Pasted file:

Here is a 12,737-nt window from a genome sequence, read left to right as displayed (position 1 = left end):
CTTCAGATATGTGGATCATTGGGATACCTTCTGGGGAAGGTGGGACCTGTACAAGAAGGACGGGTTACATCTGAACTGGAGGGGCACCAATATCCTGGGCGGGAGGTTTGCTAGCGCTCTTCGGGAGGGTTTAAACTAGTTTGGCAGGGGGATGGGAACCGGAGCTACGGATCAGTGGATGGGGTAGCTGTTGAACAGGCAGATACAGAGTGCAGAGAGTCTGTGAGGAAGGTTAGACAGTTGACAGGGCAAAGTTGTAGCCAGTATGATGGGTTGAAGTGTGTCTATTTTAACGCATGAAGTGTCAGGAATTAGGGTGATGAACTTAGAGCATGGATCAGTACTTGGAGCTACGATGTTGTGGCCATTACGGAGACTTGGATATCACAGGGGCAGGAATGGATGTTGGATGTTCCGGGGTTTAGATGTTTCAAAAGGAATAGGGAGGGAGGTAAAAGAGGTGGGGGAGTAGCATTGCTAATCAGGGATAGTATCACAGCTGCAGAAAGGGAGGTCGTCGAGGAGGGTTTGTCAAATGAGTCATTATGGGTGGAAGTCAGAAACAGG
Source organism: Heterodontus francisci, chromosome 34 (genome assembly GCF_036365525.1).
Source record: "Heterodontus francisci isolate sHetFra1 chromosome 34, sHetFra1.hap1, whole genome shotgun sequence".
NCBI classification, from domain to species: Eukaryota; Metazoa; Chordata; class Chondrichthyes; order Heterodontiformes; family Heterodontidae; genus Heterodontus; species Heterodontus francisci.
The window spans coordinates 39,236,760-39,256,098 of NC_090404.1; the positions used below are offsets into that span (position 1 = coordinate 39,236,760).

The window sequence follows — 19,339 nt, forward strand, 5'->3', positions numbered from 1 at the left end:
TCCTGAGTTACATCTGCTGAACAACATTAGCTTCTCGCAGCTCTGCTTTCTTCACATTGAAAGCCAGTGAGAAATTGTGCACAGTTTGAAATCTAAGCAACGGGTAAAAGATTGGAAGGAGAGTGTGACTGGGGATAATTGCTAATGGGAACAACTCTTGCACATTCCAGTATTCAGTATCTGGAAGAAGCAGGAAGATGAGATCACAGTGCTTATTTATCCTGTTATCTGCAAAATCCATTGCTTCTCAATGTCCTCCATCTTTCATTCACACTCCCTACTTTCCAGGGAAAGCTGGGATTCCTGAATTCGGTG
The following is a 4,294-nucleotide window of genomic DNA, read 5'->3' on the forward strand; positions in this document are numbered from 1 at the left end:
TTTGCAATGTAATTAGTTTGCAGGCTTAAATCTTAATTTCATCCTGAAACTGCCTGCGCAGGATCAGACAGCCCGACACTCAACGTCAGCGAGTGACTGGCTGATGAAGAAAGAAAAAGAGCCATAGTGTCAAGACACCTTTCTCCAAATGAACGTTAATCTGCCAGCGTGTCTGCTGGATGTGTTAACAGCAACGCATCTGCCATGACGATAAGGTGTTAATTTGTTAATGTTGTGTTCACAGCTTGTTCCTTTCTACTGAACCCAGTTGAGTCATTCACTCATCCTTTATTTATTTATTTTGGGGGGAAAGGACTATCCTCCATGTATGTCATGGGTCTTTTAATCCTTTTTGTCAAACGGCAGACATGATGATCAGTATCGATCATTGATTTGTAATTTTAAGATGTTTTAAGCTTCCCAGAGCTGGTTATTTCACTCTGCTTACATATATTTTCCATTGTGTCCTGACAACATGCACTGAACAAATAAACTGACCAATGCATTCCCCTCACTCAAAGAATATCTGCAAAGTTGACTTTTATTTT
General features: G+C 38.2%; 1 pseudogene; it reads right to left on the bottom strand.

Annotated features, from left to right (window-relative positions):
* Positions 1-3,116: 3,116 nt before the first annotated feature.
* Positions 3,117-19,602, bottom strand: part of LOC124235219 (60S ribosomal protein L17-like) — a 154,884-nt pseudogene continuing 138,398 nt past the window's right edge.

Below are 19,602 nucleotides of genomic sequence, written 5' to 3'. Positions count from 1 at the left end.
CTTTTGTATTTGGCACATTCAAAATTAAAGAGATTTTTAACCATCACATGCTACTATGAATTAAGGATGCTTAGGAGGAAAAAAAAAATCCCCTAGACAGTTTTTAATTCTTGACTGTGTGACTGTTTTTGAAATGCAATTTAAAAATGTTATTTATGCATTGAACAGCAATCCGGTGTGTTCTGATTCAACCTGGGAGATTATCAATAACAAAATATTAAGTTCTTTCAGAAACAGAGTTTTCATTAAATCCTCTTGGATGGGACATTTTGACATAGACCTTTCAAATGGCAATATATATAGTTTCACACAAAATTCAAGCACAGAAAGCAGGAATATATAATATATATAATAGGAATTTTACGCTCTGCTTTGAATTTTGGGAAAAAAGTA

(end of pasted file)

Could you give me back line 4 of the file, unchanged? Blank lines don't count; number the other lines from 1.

Source record: "Heterodontus francisci isolate sHetFra1 chromosome 34, sHetFra1.hap1, whole genome shotgun sequence".